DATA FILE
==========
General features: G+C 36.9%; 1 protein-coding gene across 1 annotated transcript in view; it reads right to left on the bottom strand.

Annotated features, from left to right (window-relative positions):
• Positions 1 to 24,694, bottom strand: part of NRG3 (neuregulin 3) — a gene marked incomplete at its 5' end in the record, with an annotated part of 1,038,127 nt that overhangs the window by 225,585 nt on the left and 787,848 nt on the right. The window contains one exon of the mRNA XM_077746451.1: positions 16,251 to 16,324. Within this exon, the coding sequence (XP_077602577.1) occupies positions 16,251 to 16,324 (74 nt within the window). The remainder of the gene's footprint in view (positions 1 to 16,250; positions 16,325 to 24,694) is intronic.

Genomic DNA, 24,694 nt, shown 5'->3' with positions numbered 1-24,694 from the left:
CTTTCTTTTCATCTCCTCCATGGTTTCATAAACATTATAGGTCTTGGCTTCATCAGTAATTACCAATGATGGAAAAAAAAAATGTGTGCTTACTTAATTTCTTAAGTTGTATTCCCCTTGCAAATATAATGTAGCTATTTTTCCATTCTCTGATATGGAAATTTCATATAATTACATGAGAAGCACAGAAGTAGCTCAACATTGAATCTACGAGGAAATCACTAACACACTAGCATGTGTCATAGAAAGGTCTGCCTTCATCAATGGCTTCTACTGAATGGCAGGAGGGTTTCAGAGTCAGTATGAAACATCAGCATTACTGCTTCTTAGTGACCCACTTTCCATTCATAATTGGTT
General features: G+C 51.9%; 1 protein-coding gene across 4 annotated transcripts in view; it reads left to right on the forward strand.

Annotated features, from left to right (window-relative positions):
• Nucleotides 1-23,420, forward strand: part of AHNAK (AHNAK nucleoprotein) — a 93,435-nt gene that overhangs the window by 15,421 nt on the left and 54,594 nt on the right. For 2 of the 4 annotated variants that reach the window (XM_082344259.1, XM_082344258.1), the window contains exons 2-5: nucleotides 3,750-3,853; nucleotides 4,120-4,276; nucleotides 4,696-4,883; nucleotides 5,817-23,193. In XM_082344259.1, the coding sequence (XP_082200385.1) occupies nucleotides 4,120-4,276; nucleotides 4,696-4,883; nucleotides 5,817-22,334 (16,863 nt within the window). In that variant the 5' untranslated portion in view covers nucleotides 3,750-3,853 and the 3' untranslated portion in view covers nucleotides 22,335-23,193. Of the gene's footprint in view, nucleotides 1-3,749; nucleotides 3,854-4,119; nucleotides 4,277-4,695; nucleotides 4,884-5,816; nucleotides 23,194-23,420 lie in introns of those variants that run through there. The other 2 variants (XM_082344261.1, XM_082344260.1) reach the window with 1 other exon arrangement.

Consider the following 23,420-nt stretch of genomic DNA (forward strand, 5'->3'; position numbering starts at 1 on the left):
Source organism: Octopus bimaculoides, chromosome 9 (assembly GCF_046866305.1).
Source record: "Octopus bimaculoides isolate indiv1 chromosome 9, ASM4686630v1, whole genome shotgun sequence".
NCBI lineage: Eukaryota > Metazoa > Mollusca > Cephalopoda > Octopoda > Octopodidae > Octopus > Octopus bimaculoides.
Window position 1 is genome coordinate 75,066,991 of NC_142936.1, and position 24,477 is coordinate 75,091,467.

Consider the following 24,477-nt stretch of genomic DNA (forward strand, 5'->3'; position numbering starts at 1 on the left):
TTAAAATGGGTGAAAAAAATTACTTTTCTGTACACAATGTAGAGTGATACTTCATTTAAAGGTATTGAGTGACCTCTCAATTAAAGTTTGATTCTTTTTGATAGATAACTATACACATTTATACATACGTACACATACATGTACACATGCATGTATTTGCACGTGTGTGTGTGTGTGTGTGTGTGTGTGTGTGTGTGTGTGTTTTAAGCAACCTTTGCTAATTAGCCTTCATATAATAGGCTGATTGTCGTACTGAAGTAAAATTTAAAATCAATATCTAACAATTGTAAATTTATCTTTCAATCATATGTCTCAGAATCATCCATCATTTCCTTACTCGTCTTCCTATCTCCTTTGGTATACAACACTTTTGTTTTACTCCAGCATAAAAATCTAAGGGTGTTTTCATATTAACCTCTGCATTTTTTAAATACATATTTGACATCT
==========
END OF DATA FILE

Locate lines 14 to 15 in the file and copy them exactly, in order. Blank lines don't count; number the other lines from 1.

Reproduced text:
Consider the following 24,477-nt stretch of genomic DNA (forward strand, 5'->3'; position numbering starts at 1 on the left):
TTAAAATGGGTGAAAAAAATTACTTTTCTGTACACAATGTAGAGTGATACTTCATTTAAAGGTATTGAGTGACCTCTCAATTAAAGTTTGATTCTTTTTGATAGATAACTATACACATTTATACATACGTACACATACATGTACACATGCATGTATTTGCACGTGTGTGTGTGTGTGTGTGTGTGTGTGTGTGTGTGTGTGTTTTAAGCAACCTTTGCTAATTAGCCTTCATATAATAGGCTGATTGTCGTACTGAAGTAAAATTTAAAATCAATATCTAACAATTGTAAATTTATCTTTCAATCATATGTCTCAGAATCATCCATCATTTCCTTACTCGTCTTCCTATCTCCTTTGGTATACAACACTTTTGTTTTACTCCAGCATAAAAATCTAAGGGTGTTTTCATATTAACCTCTGCATTTTTTAAATACATATTTGACATCT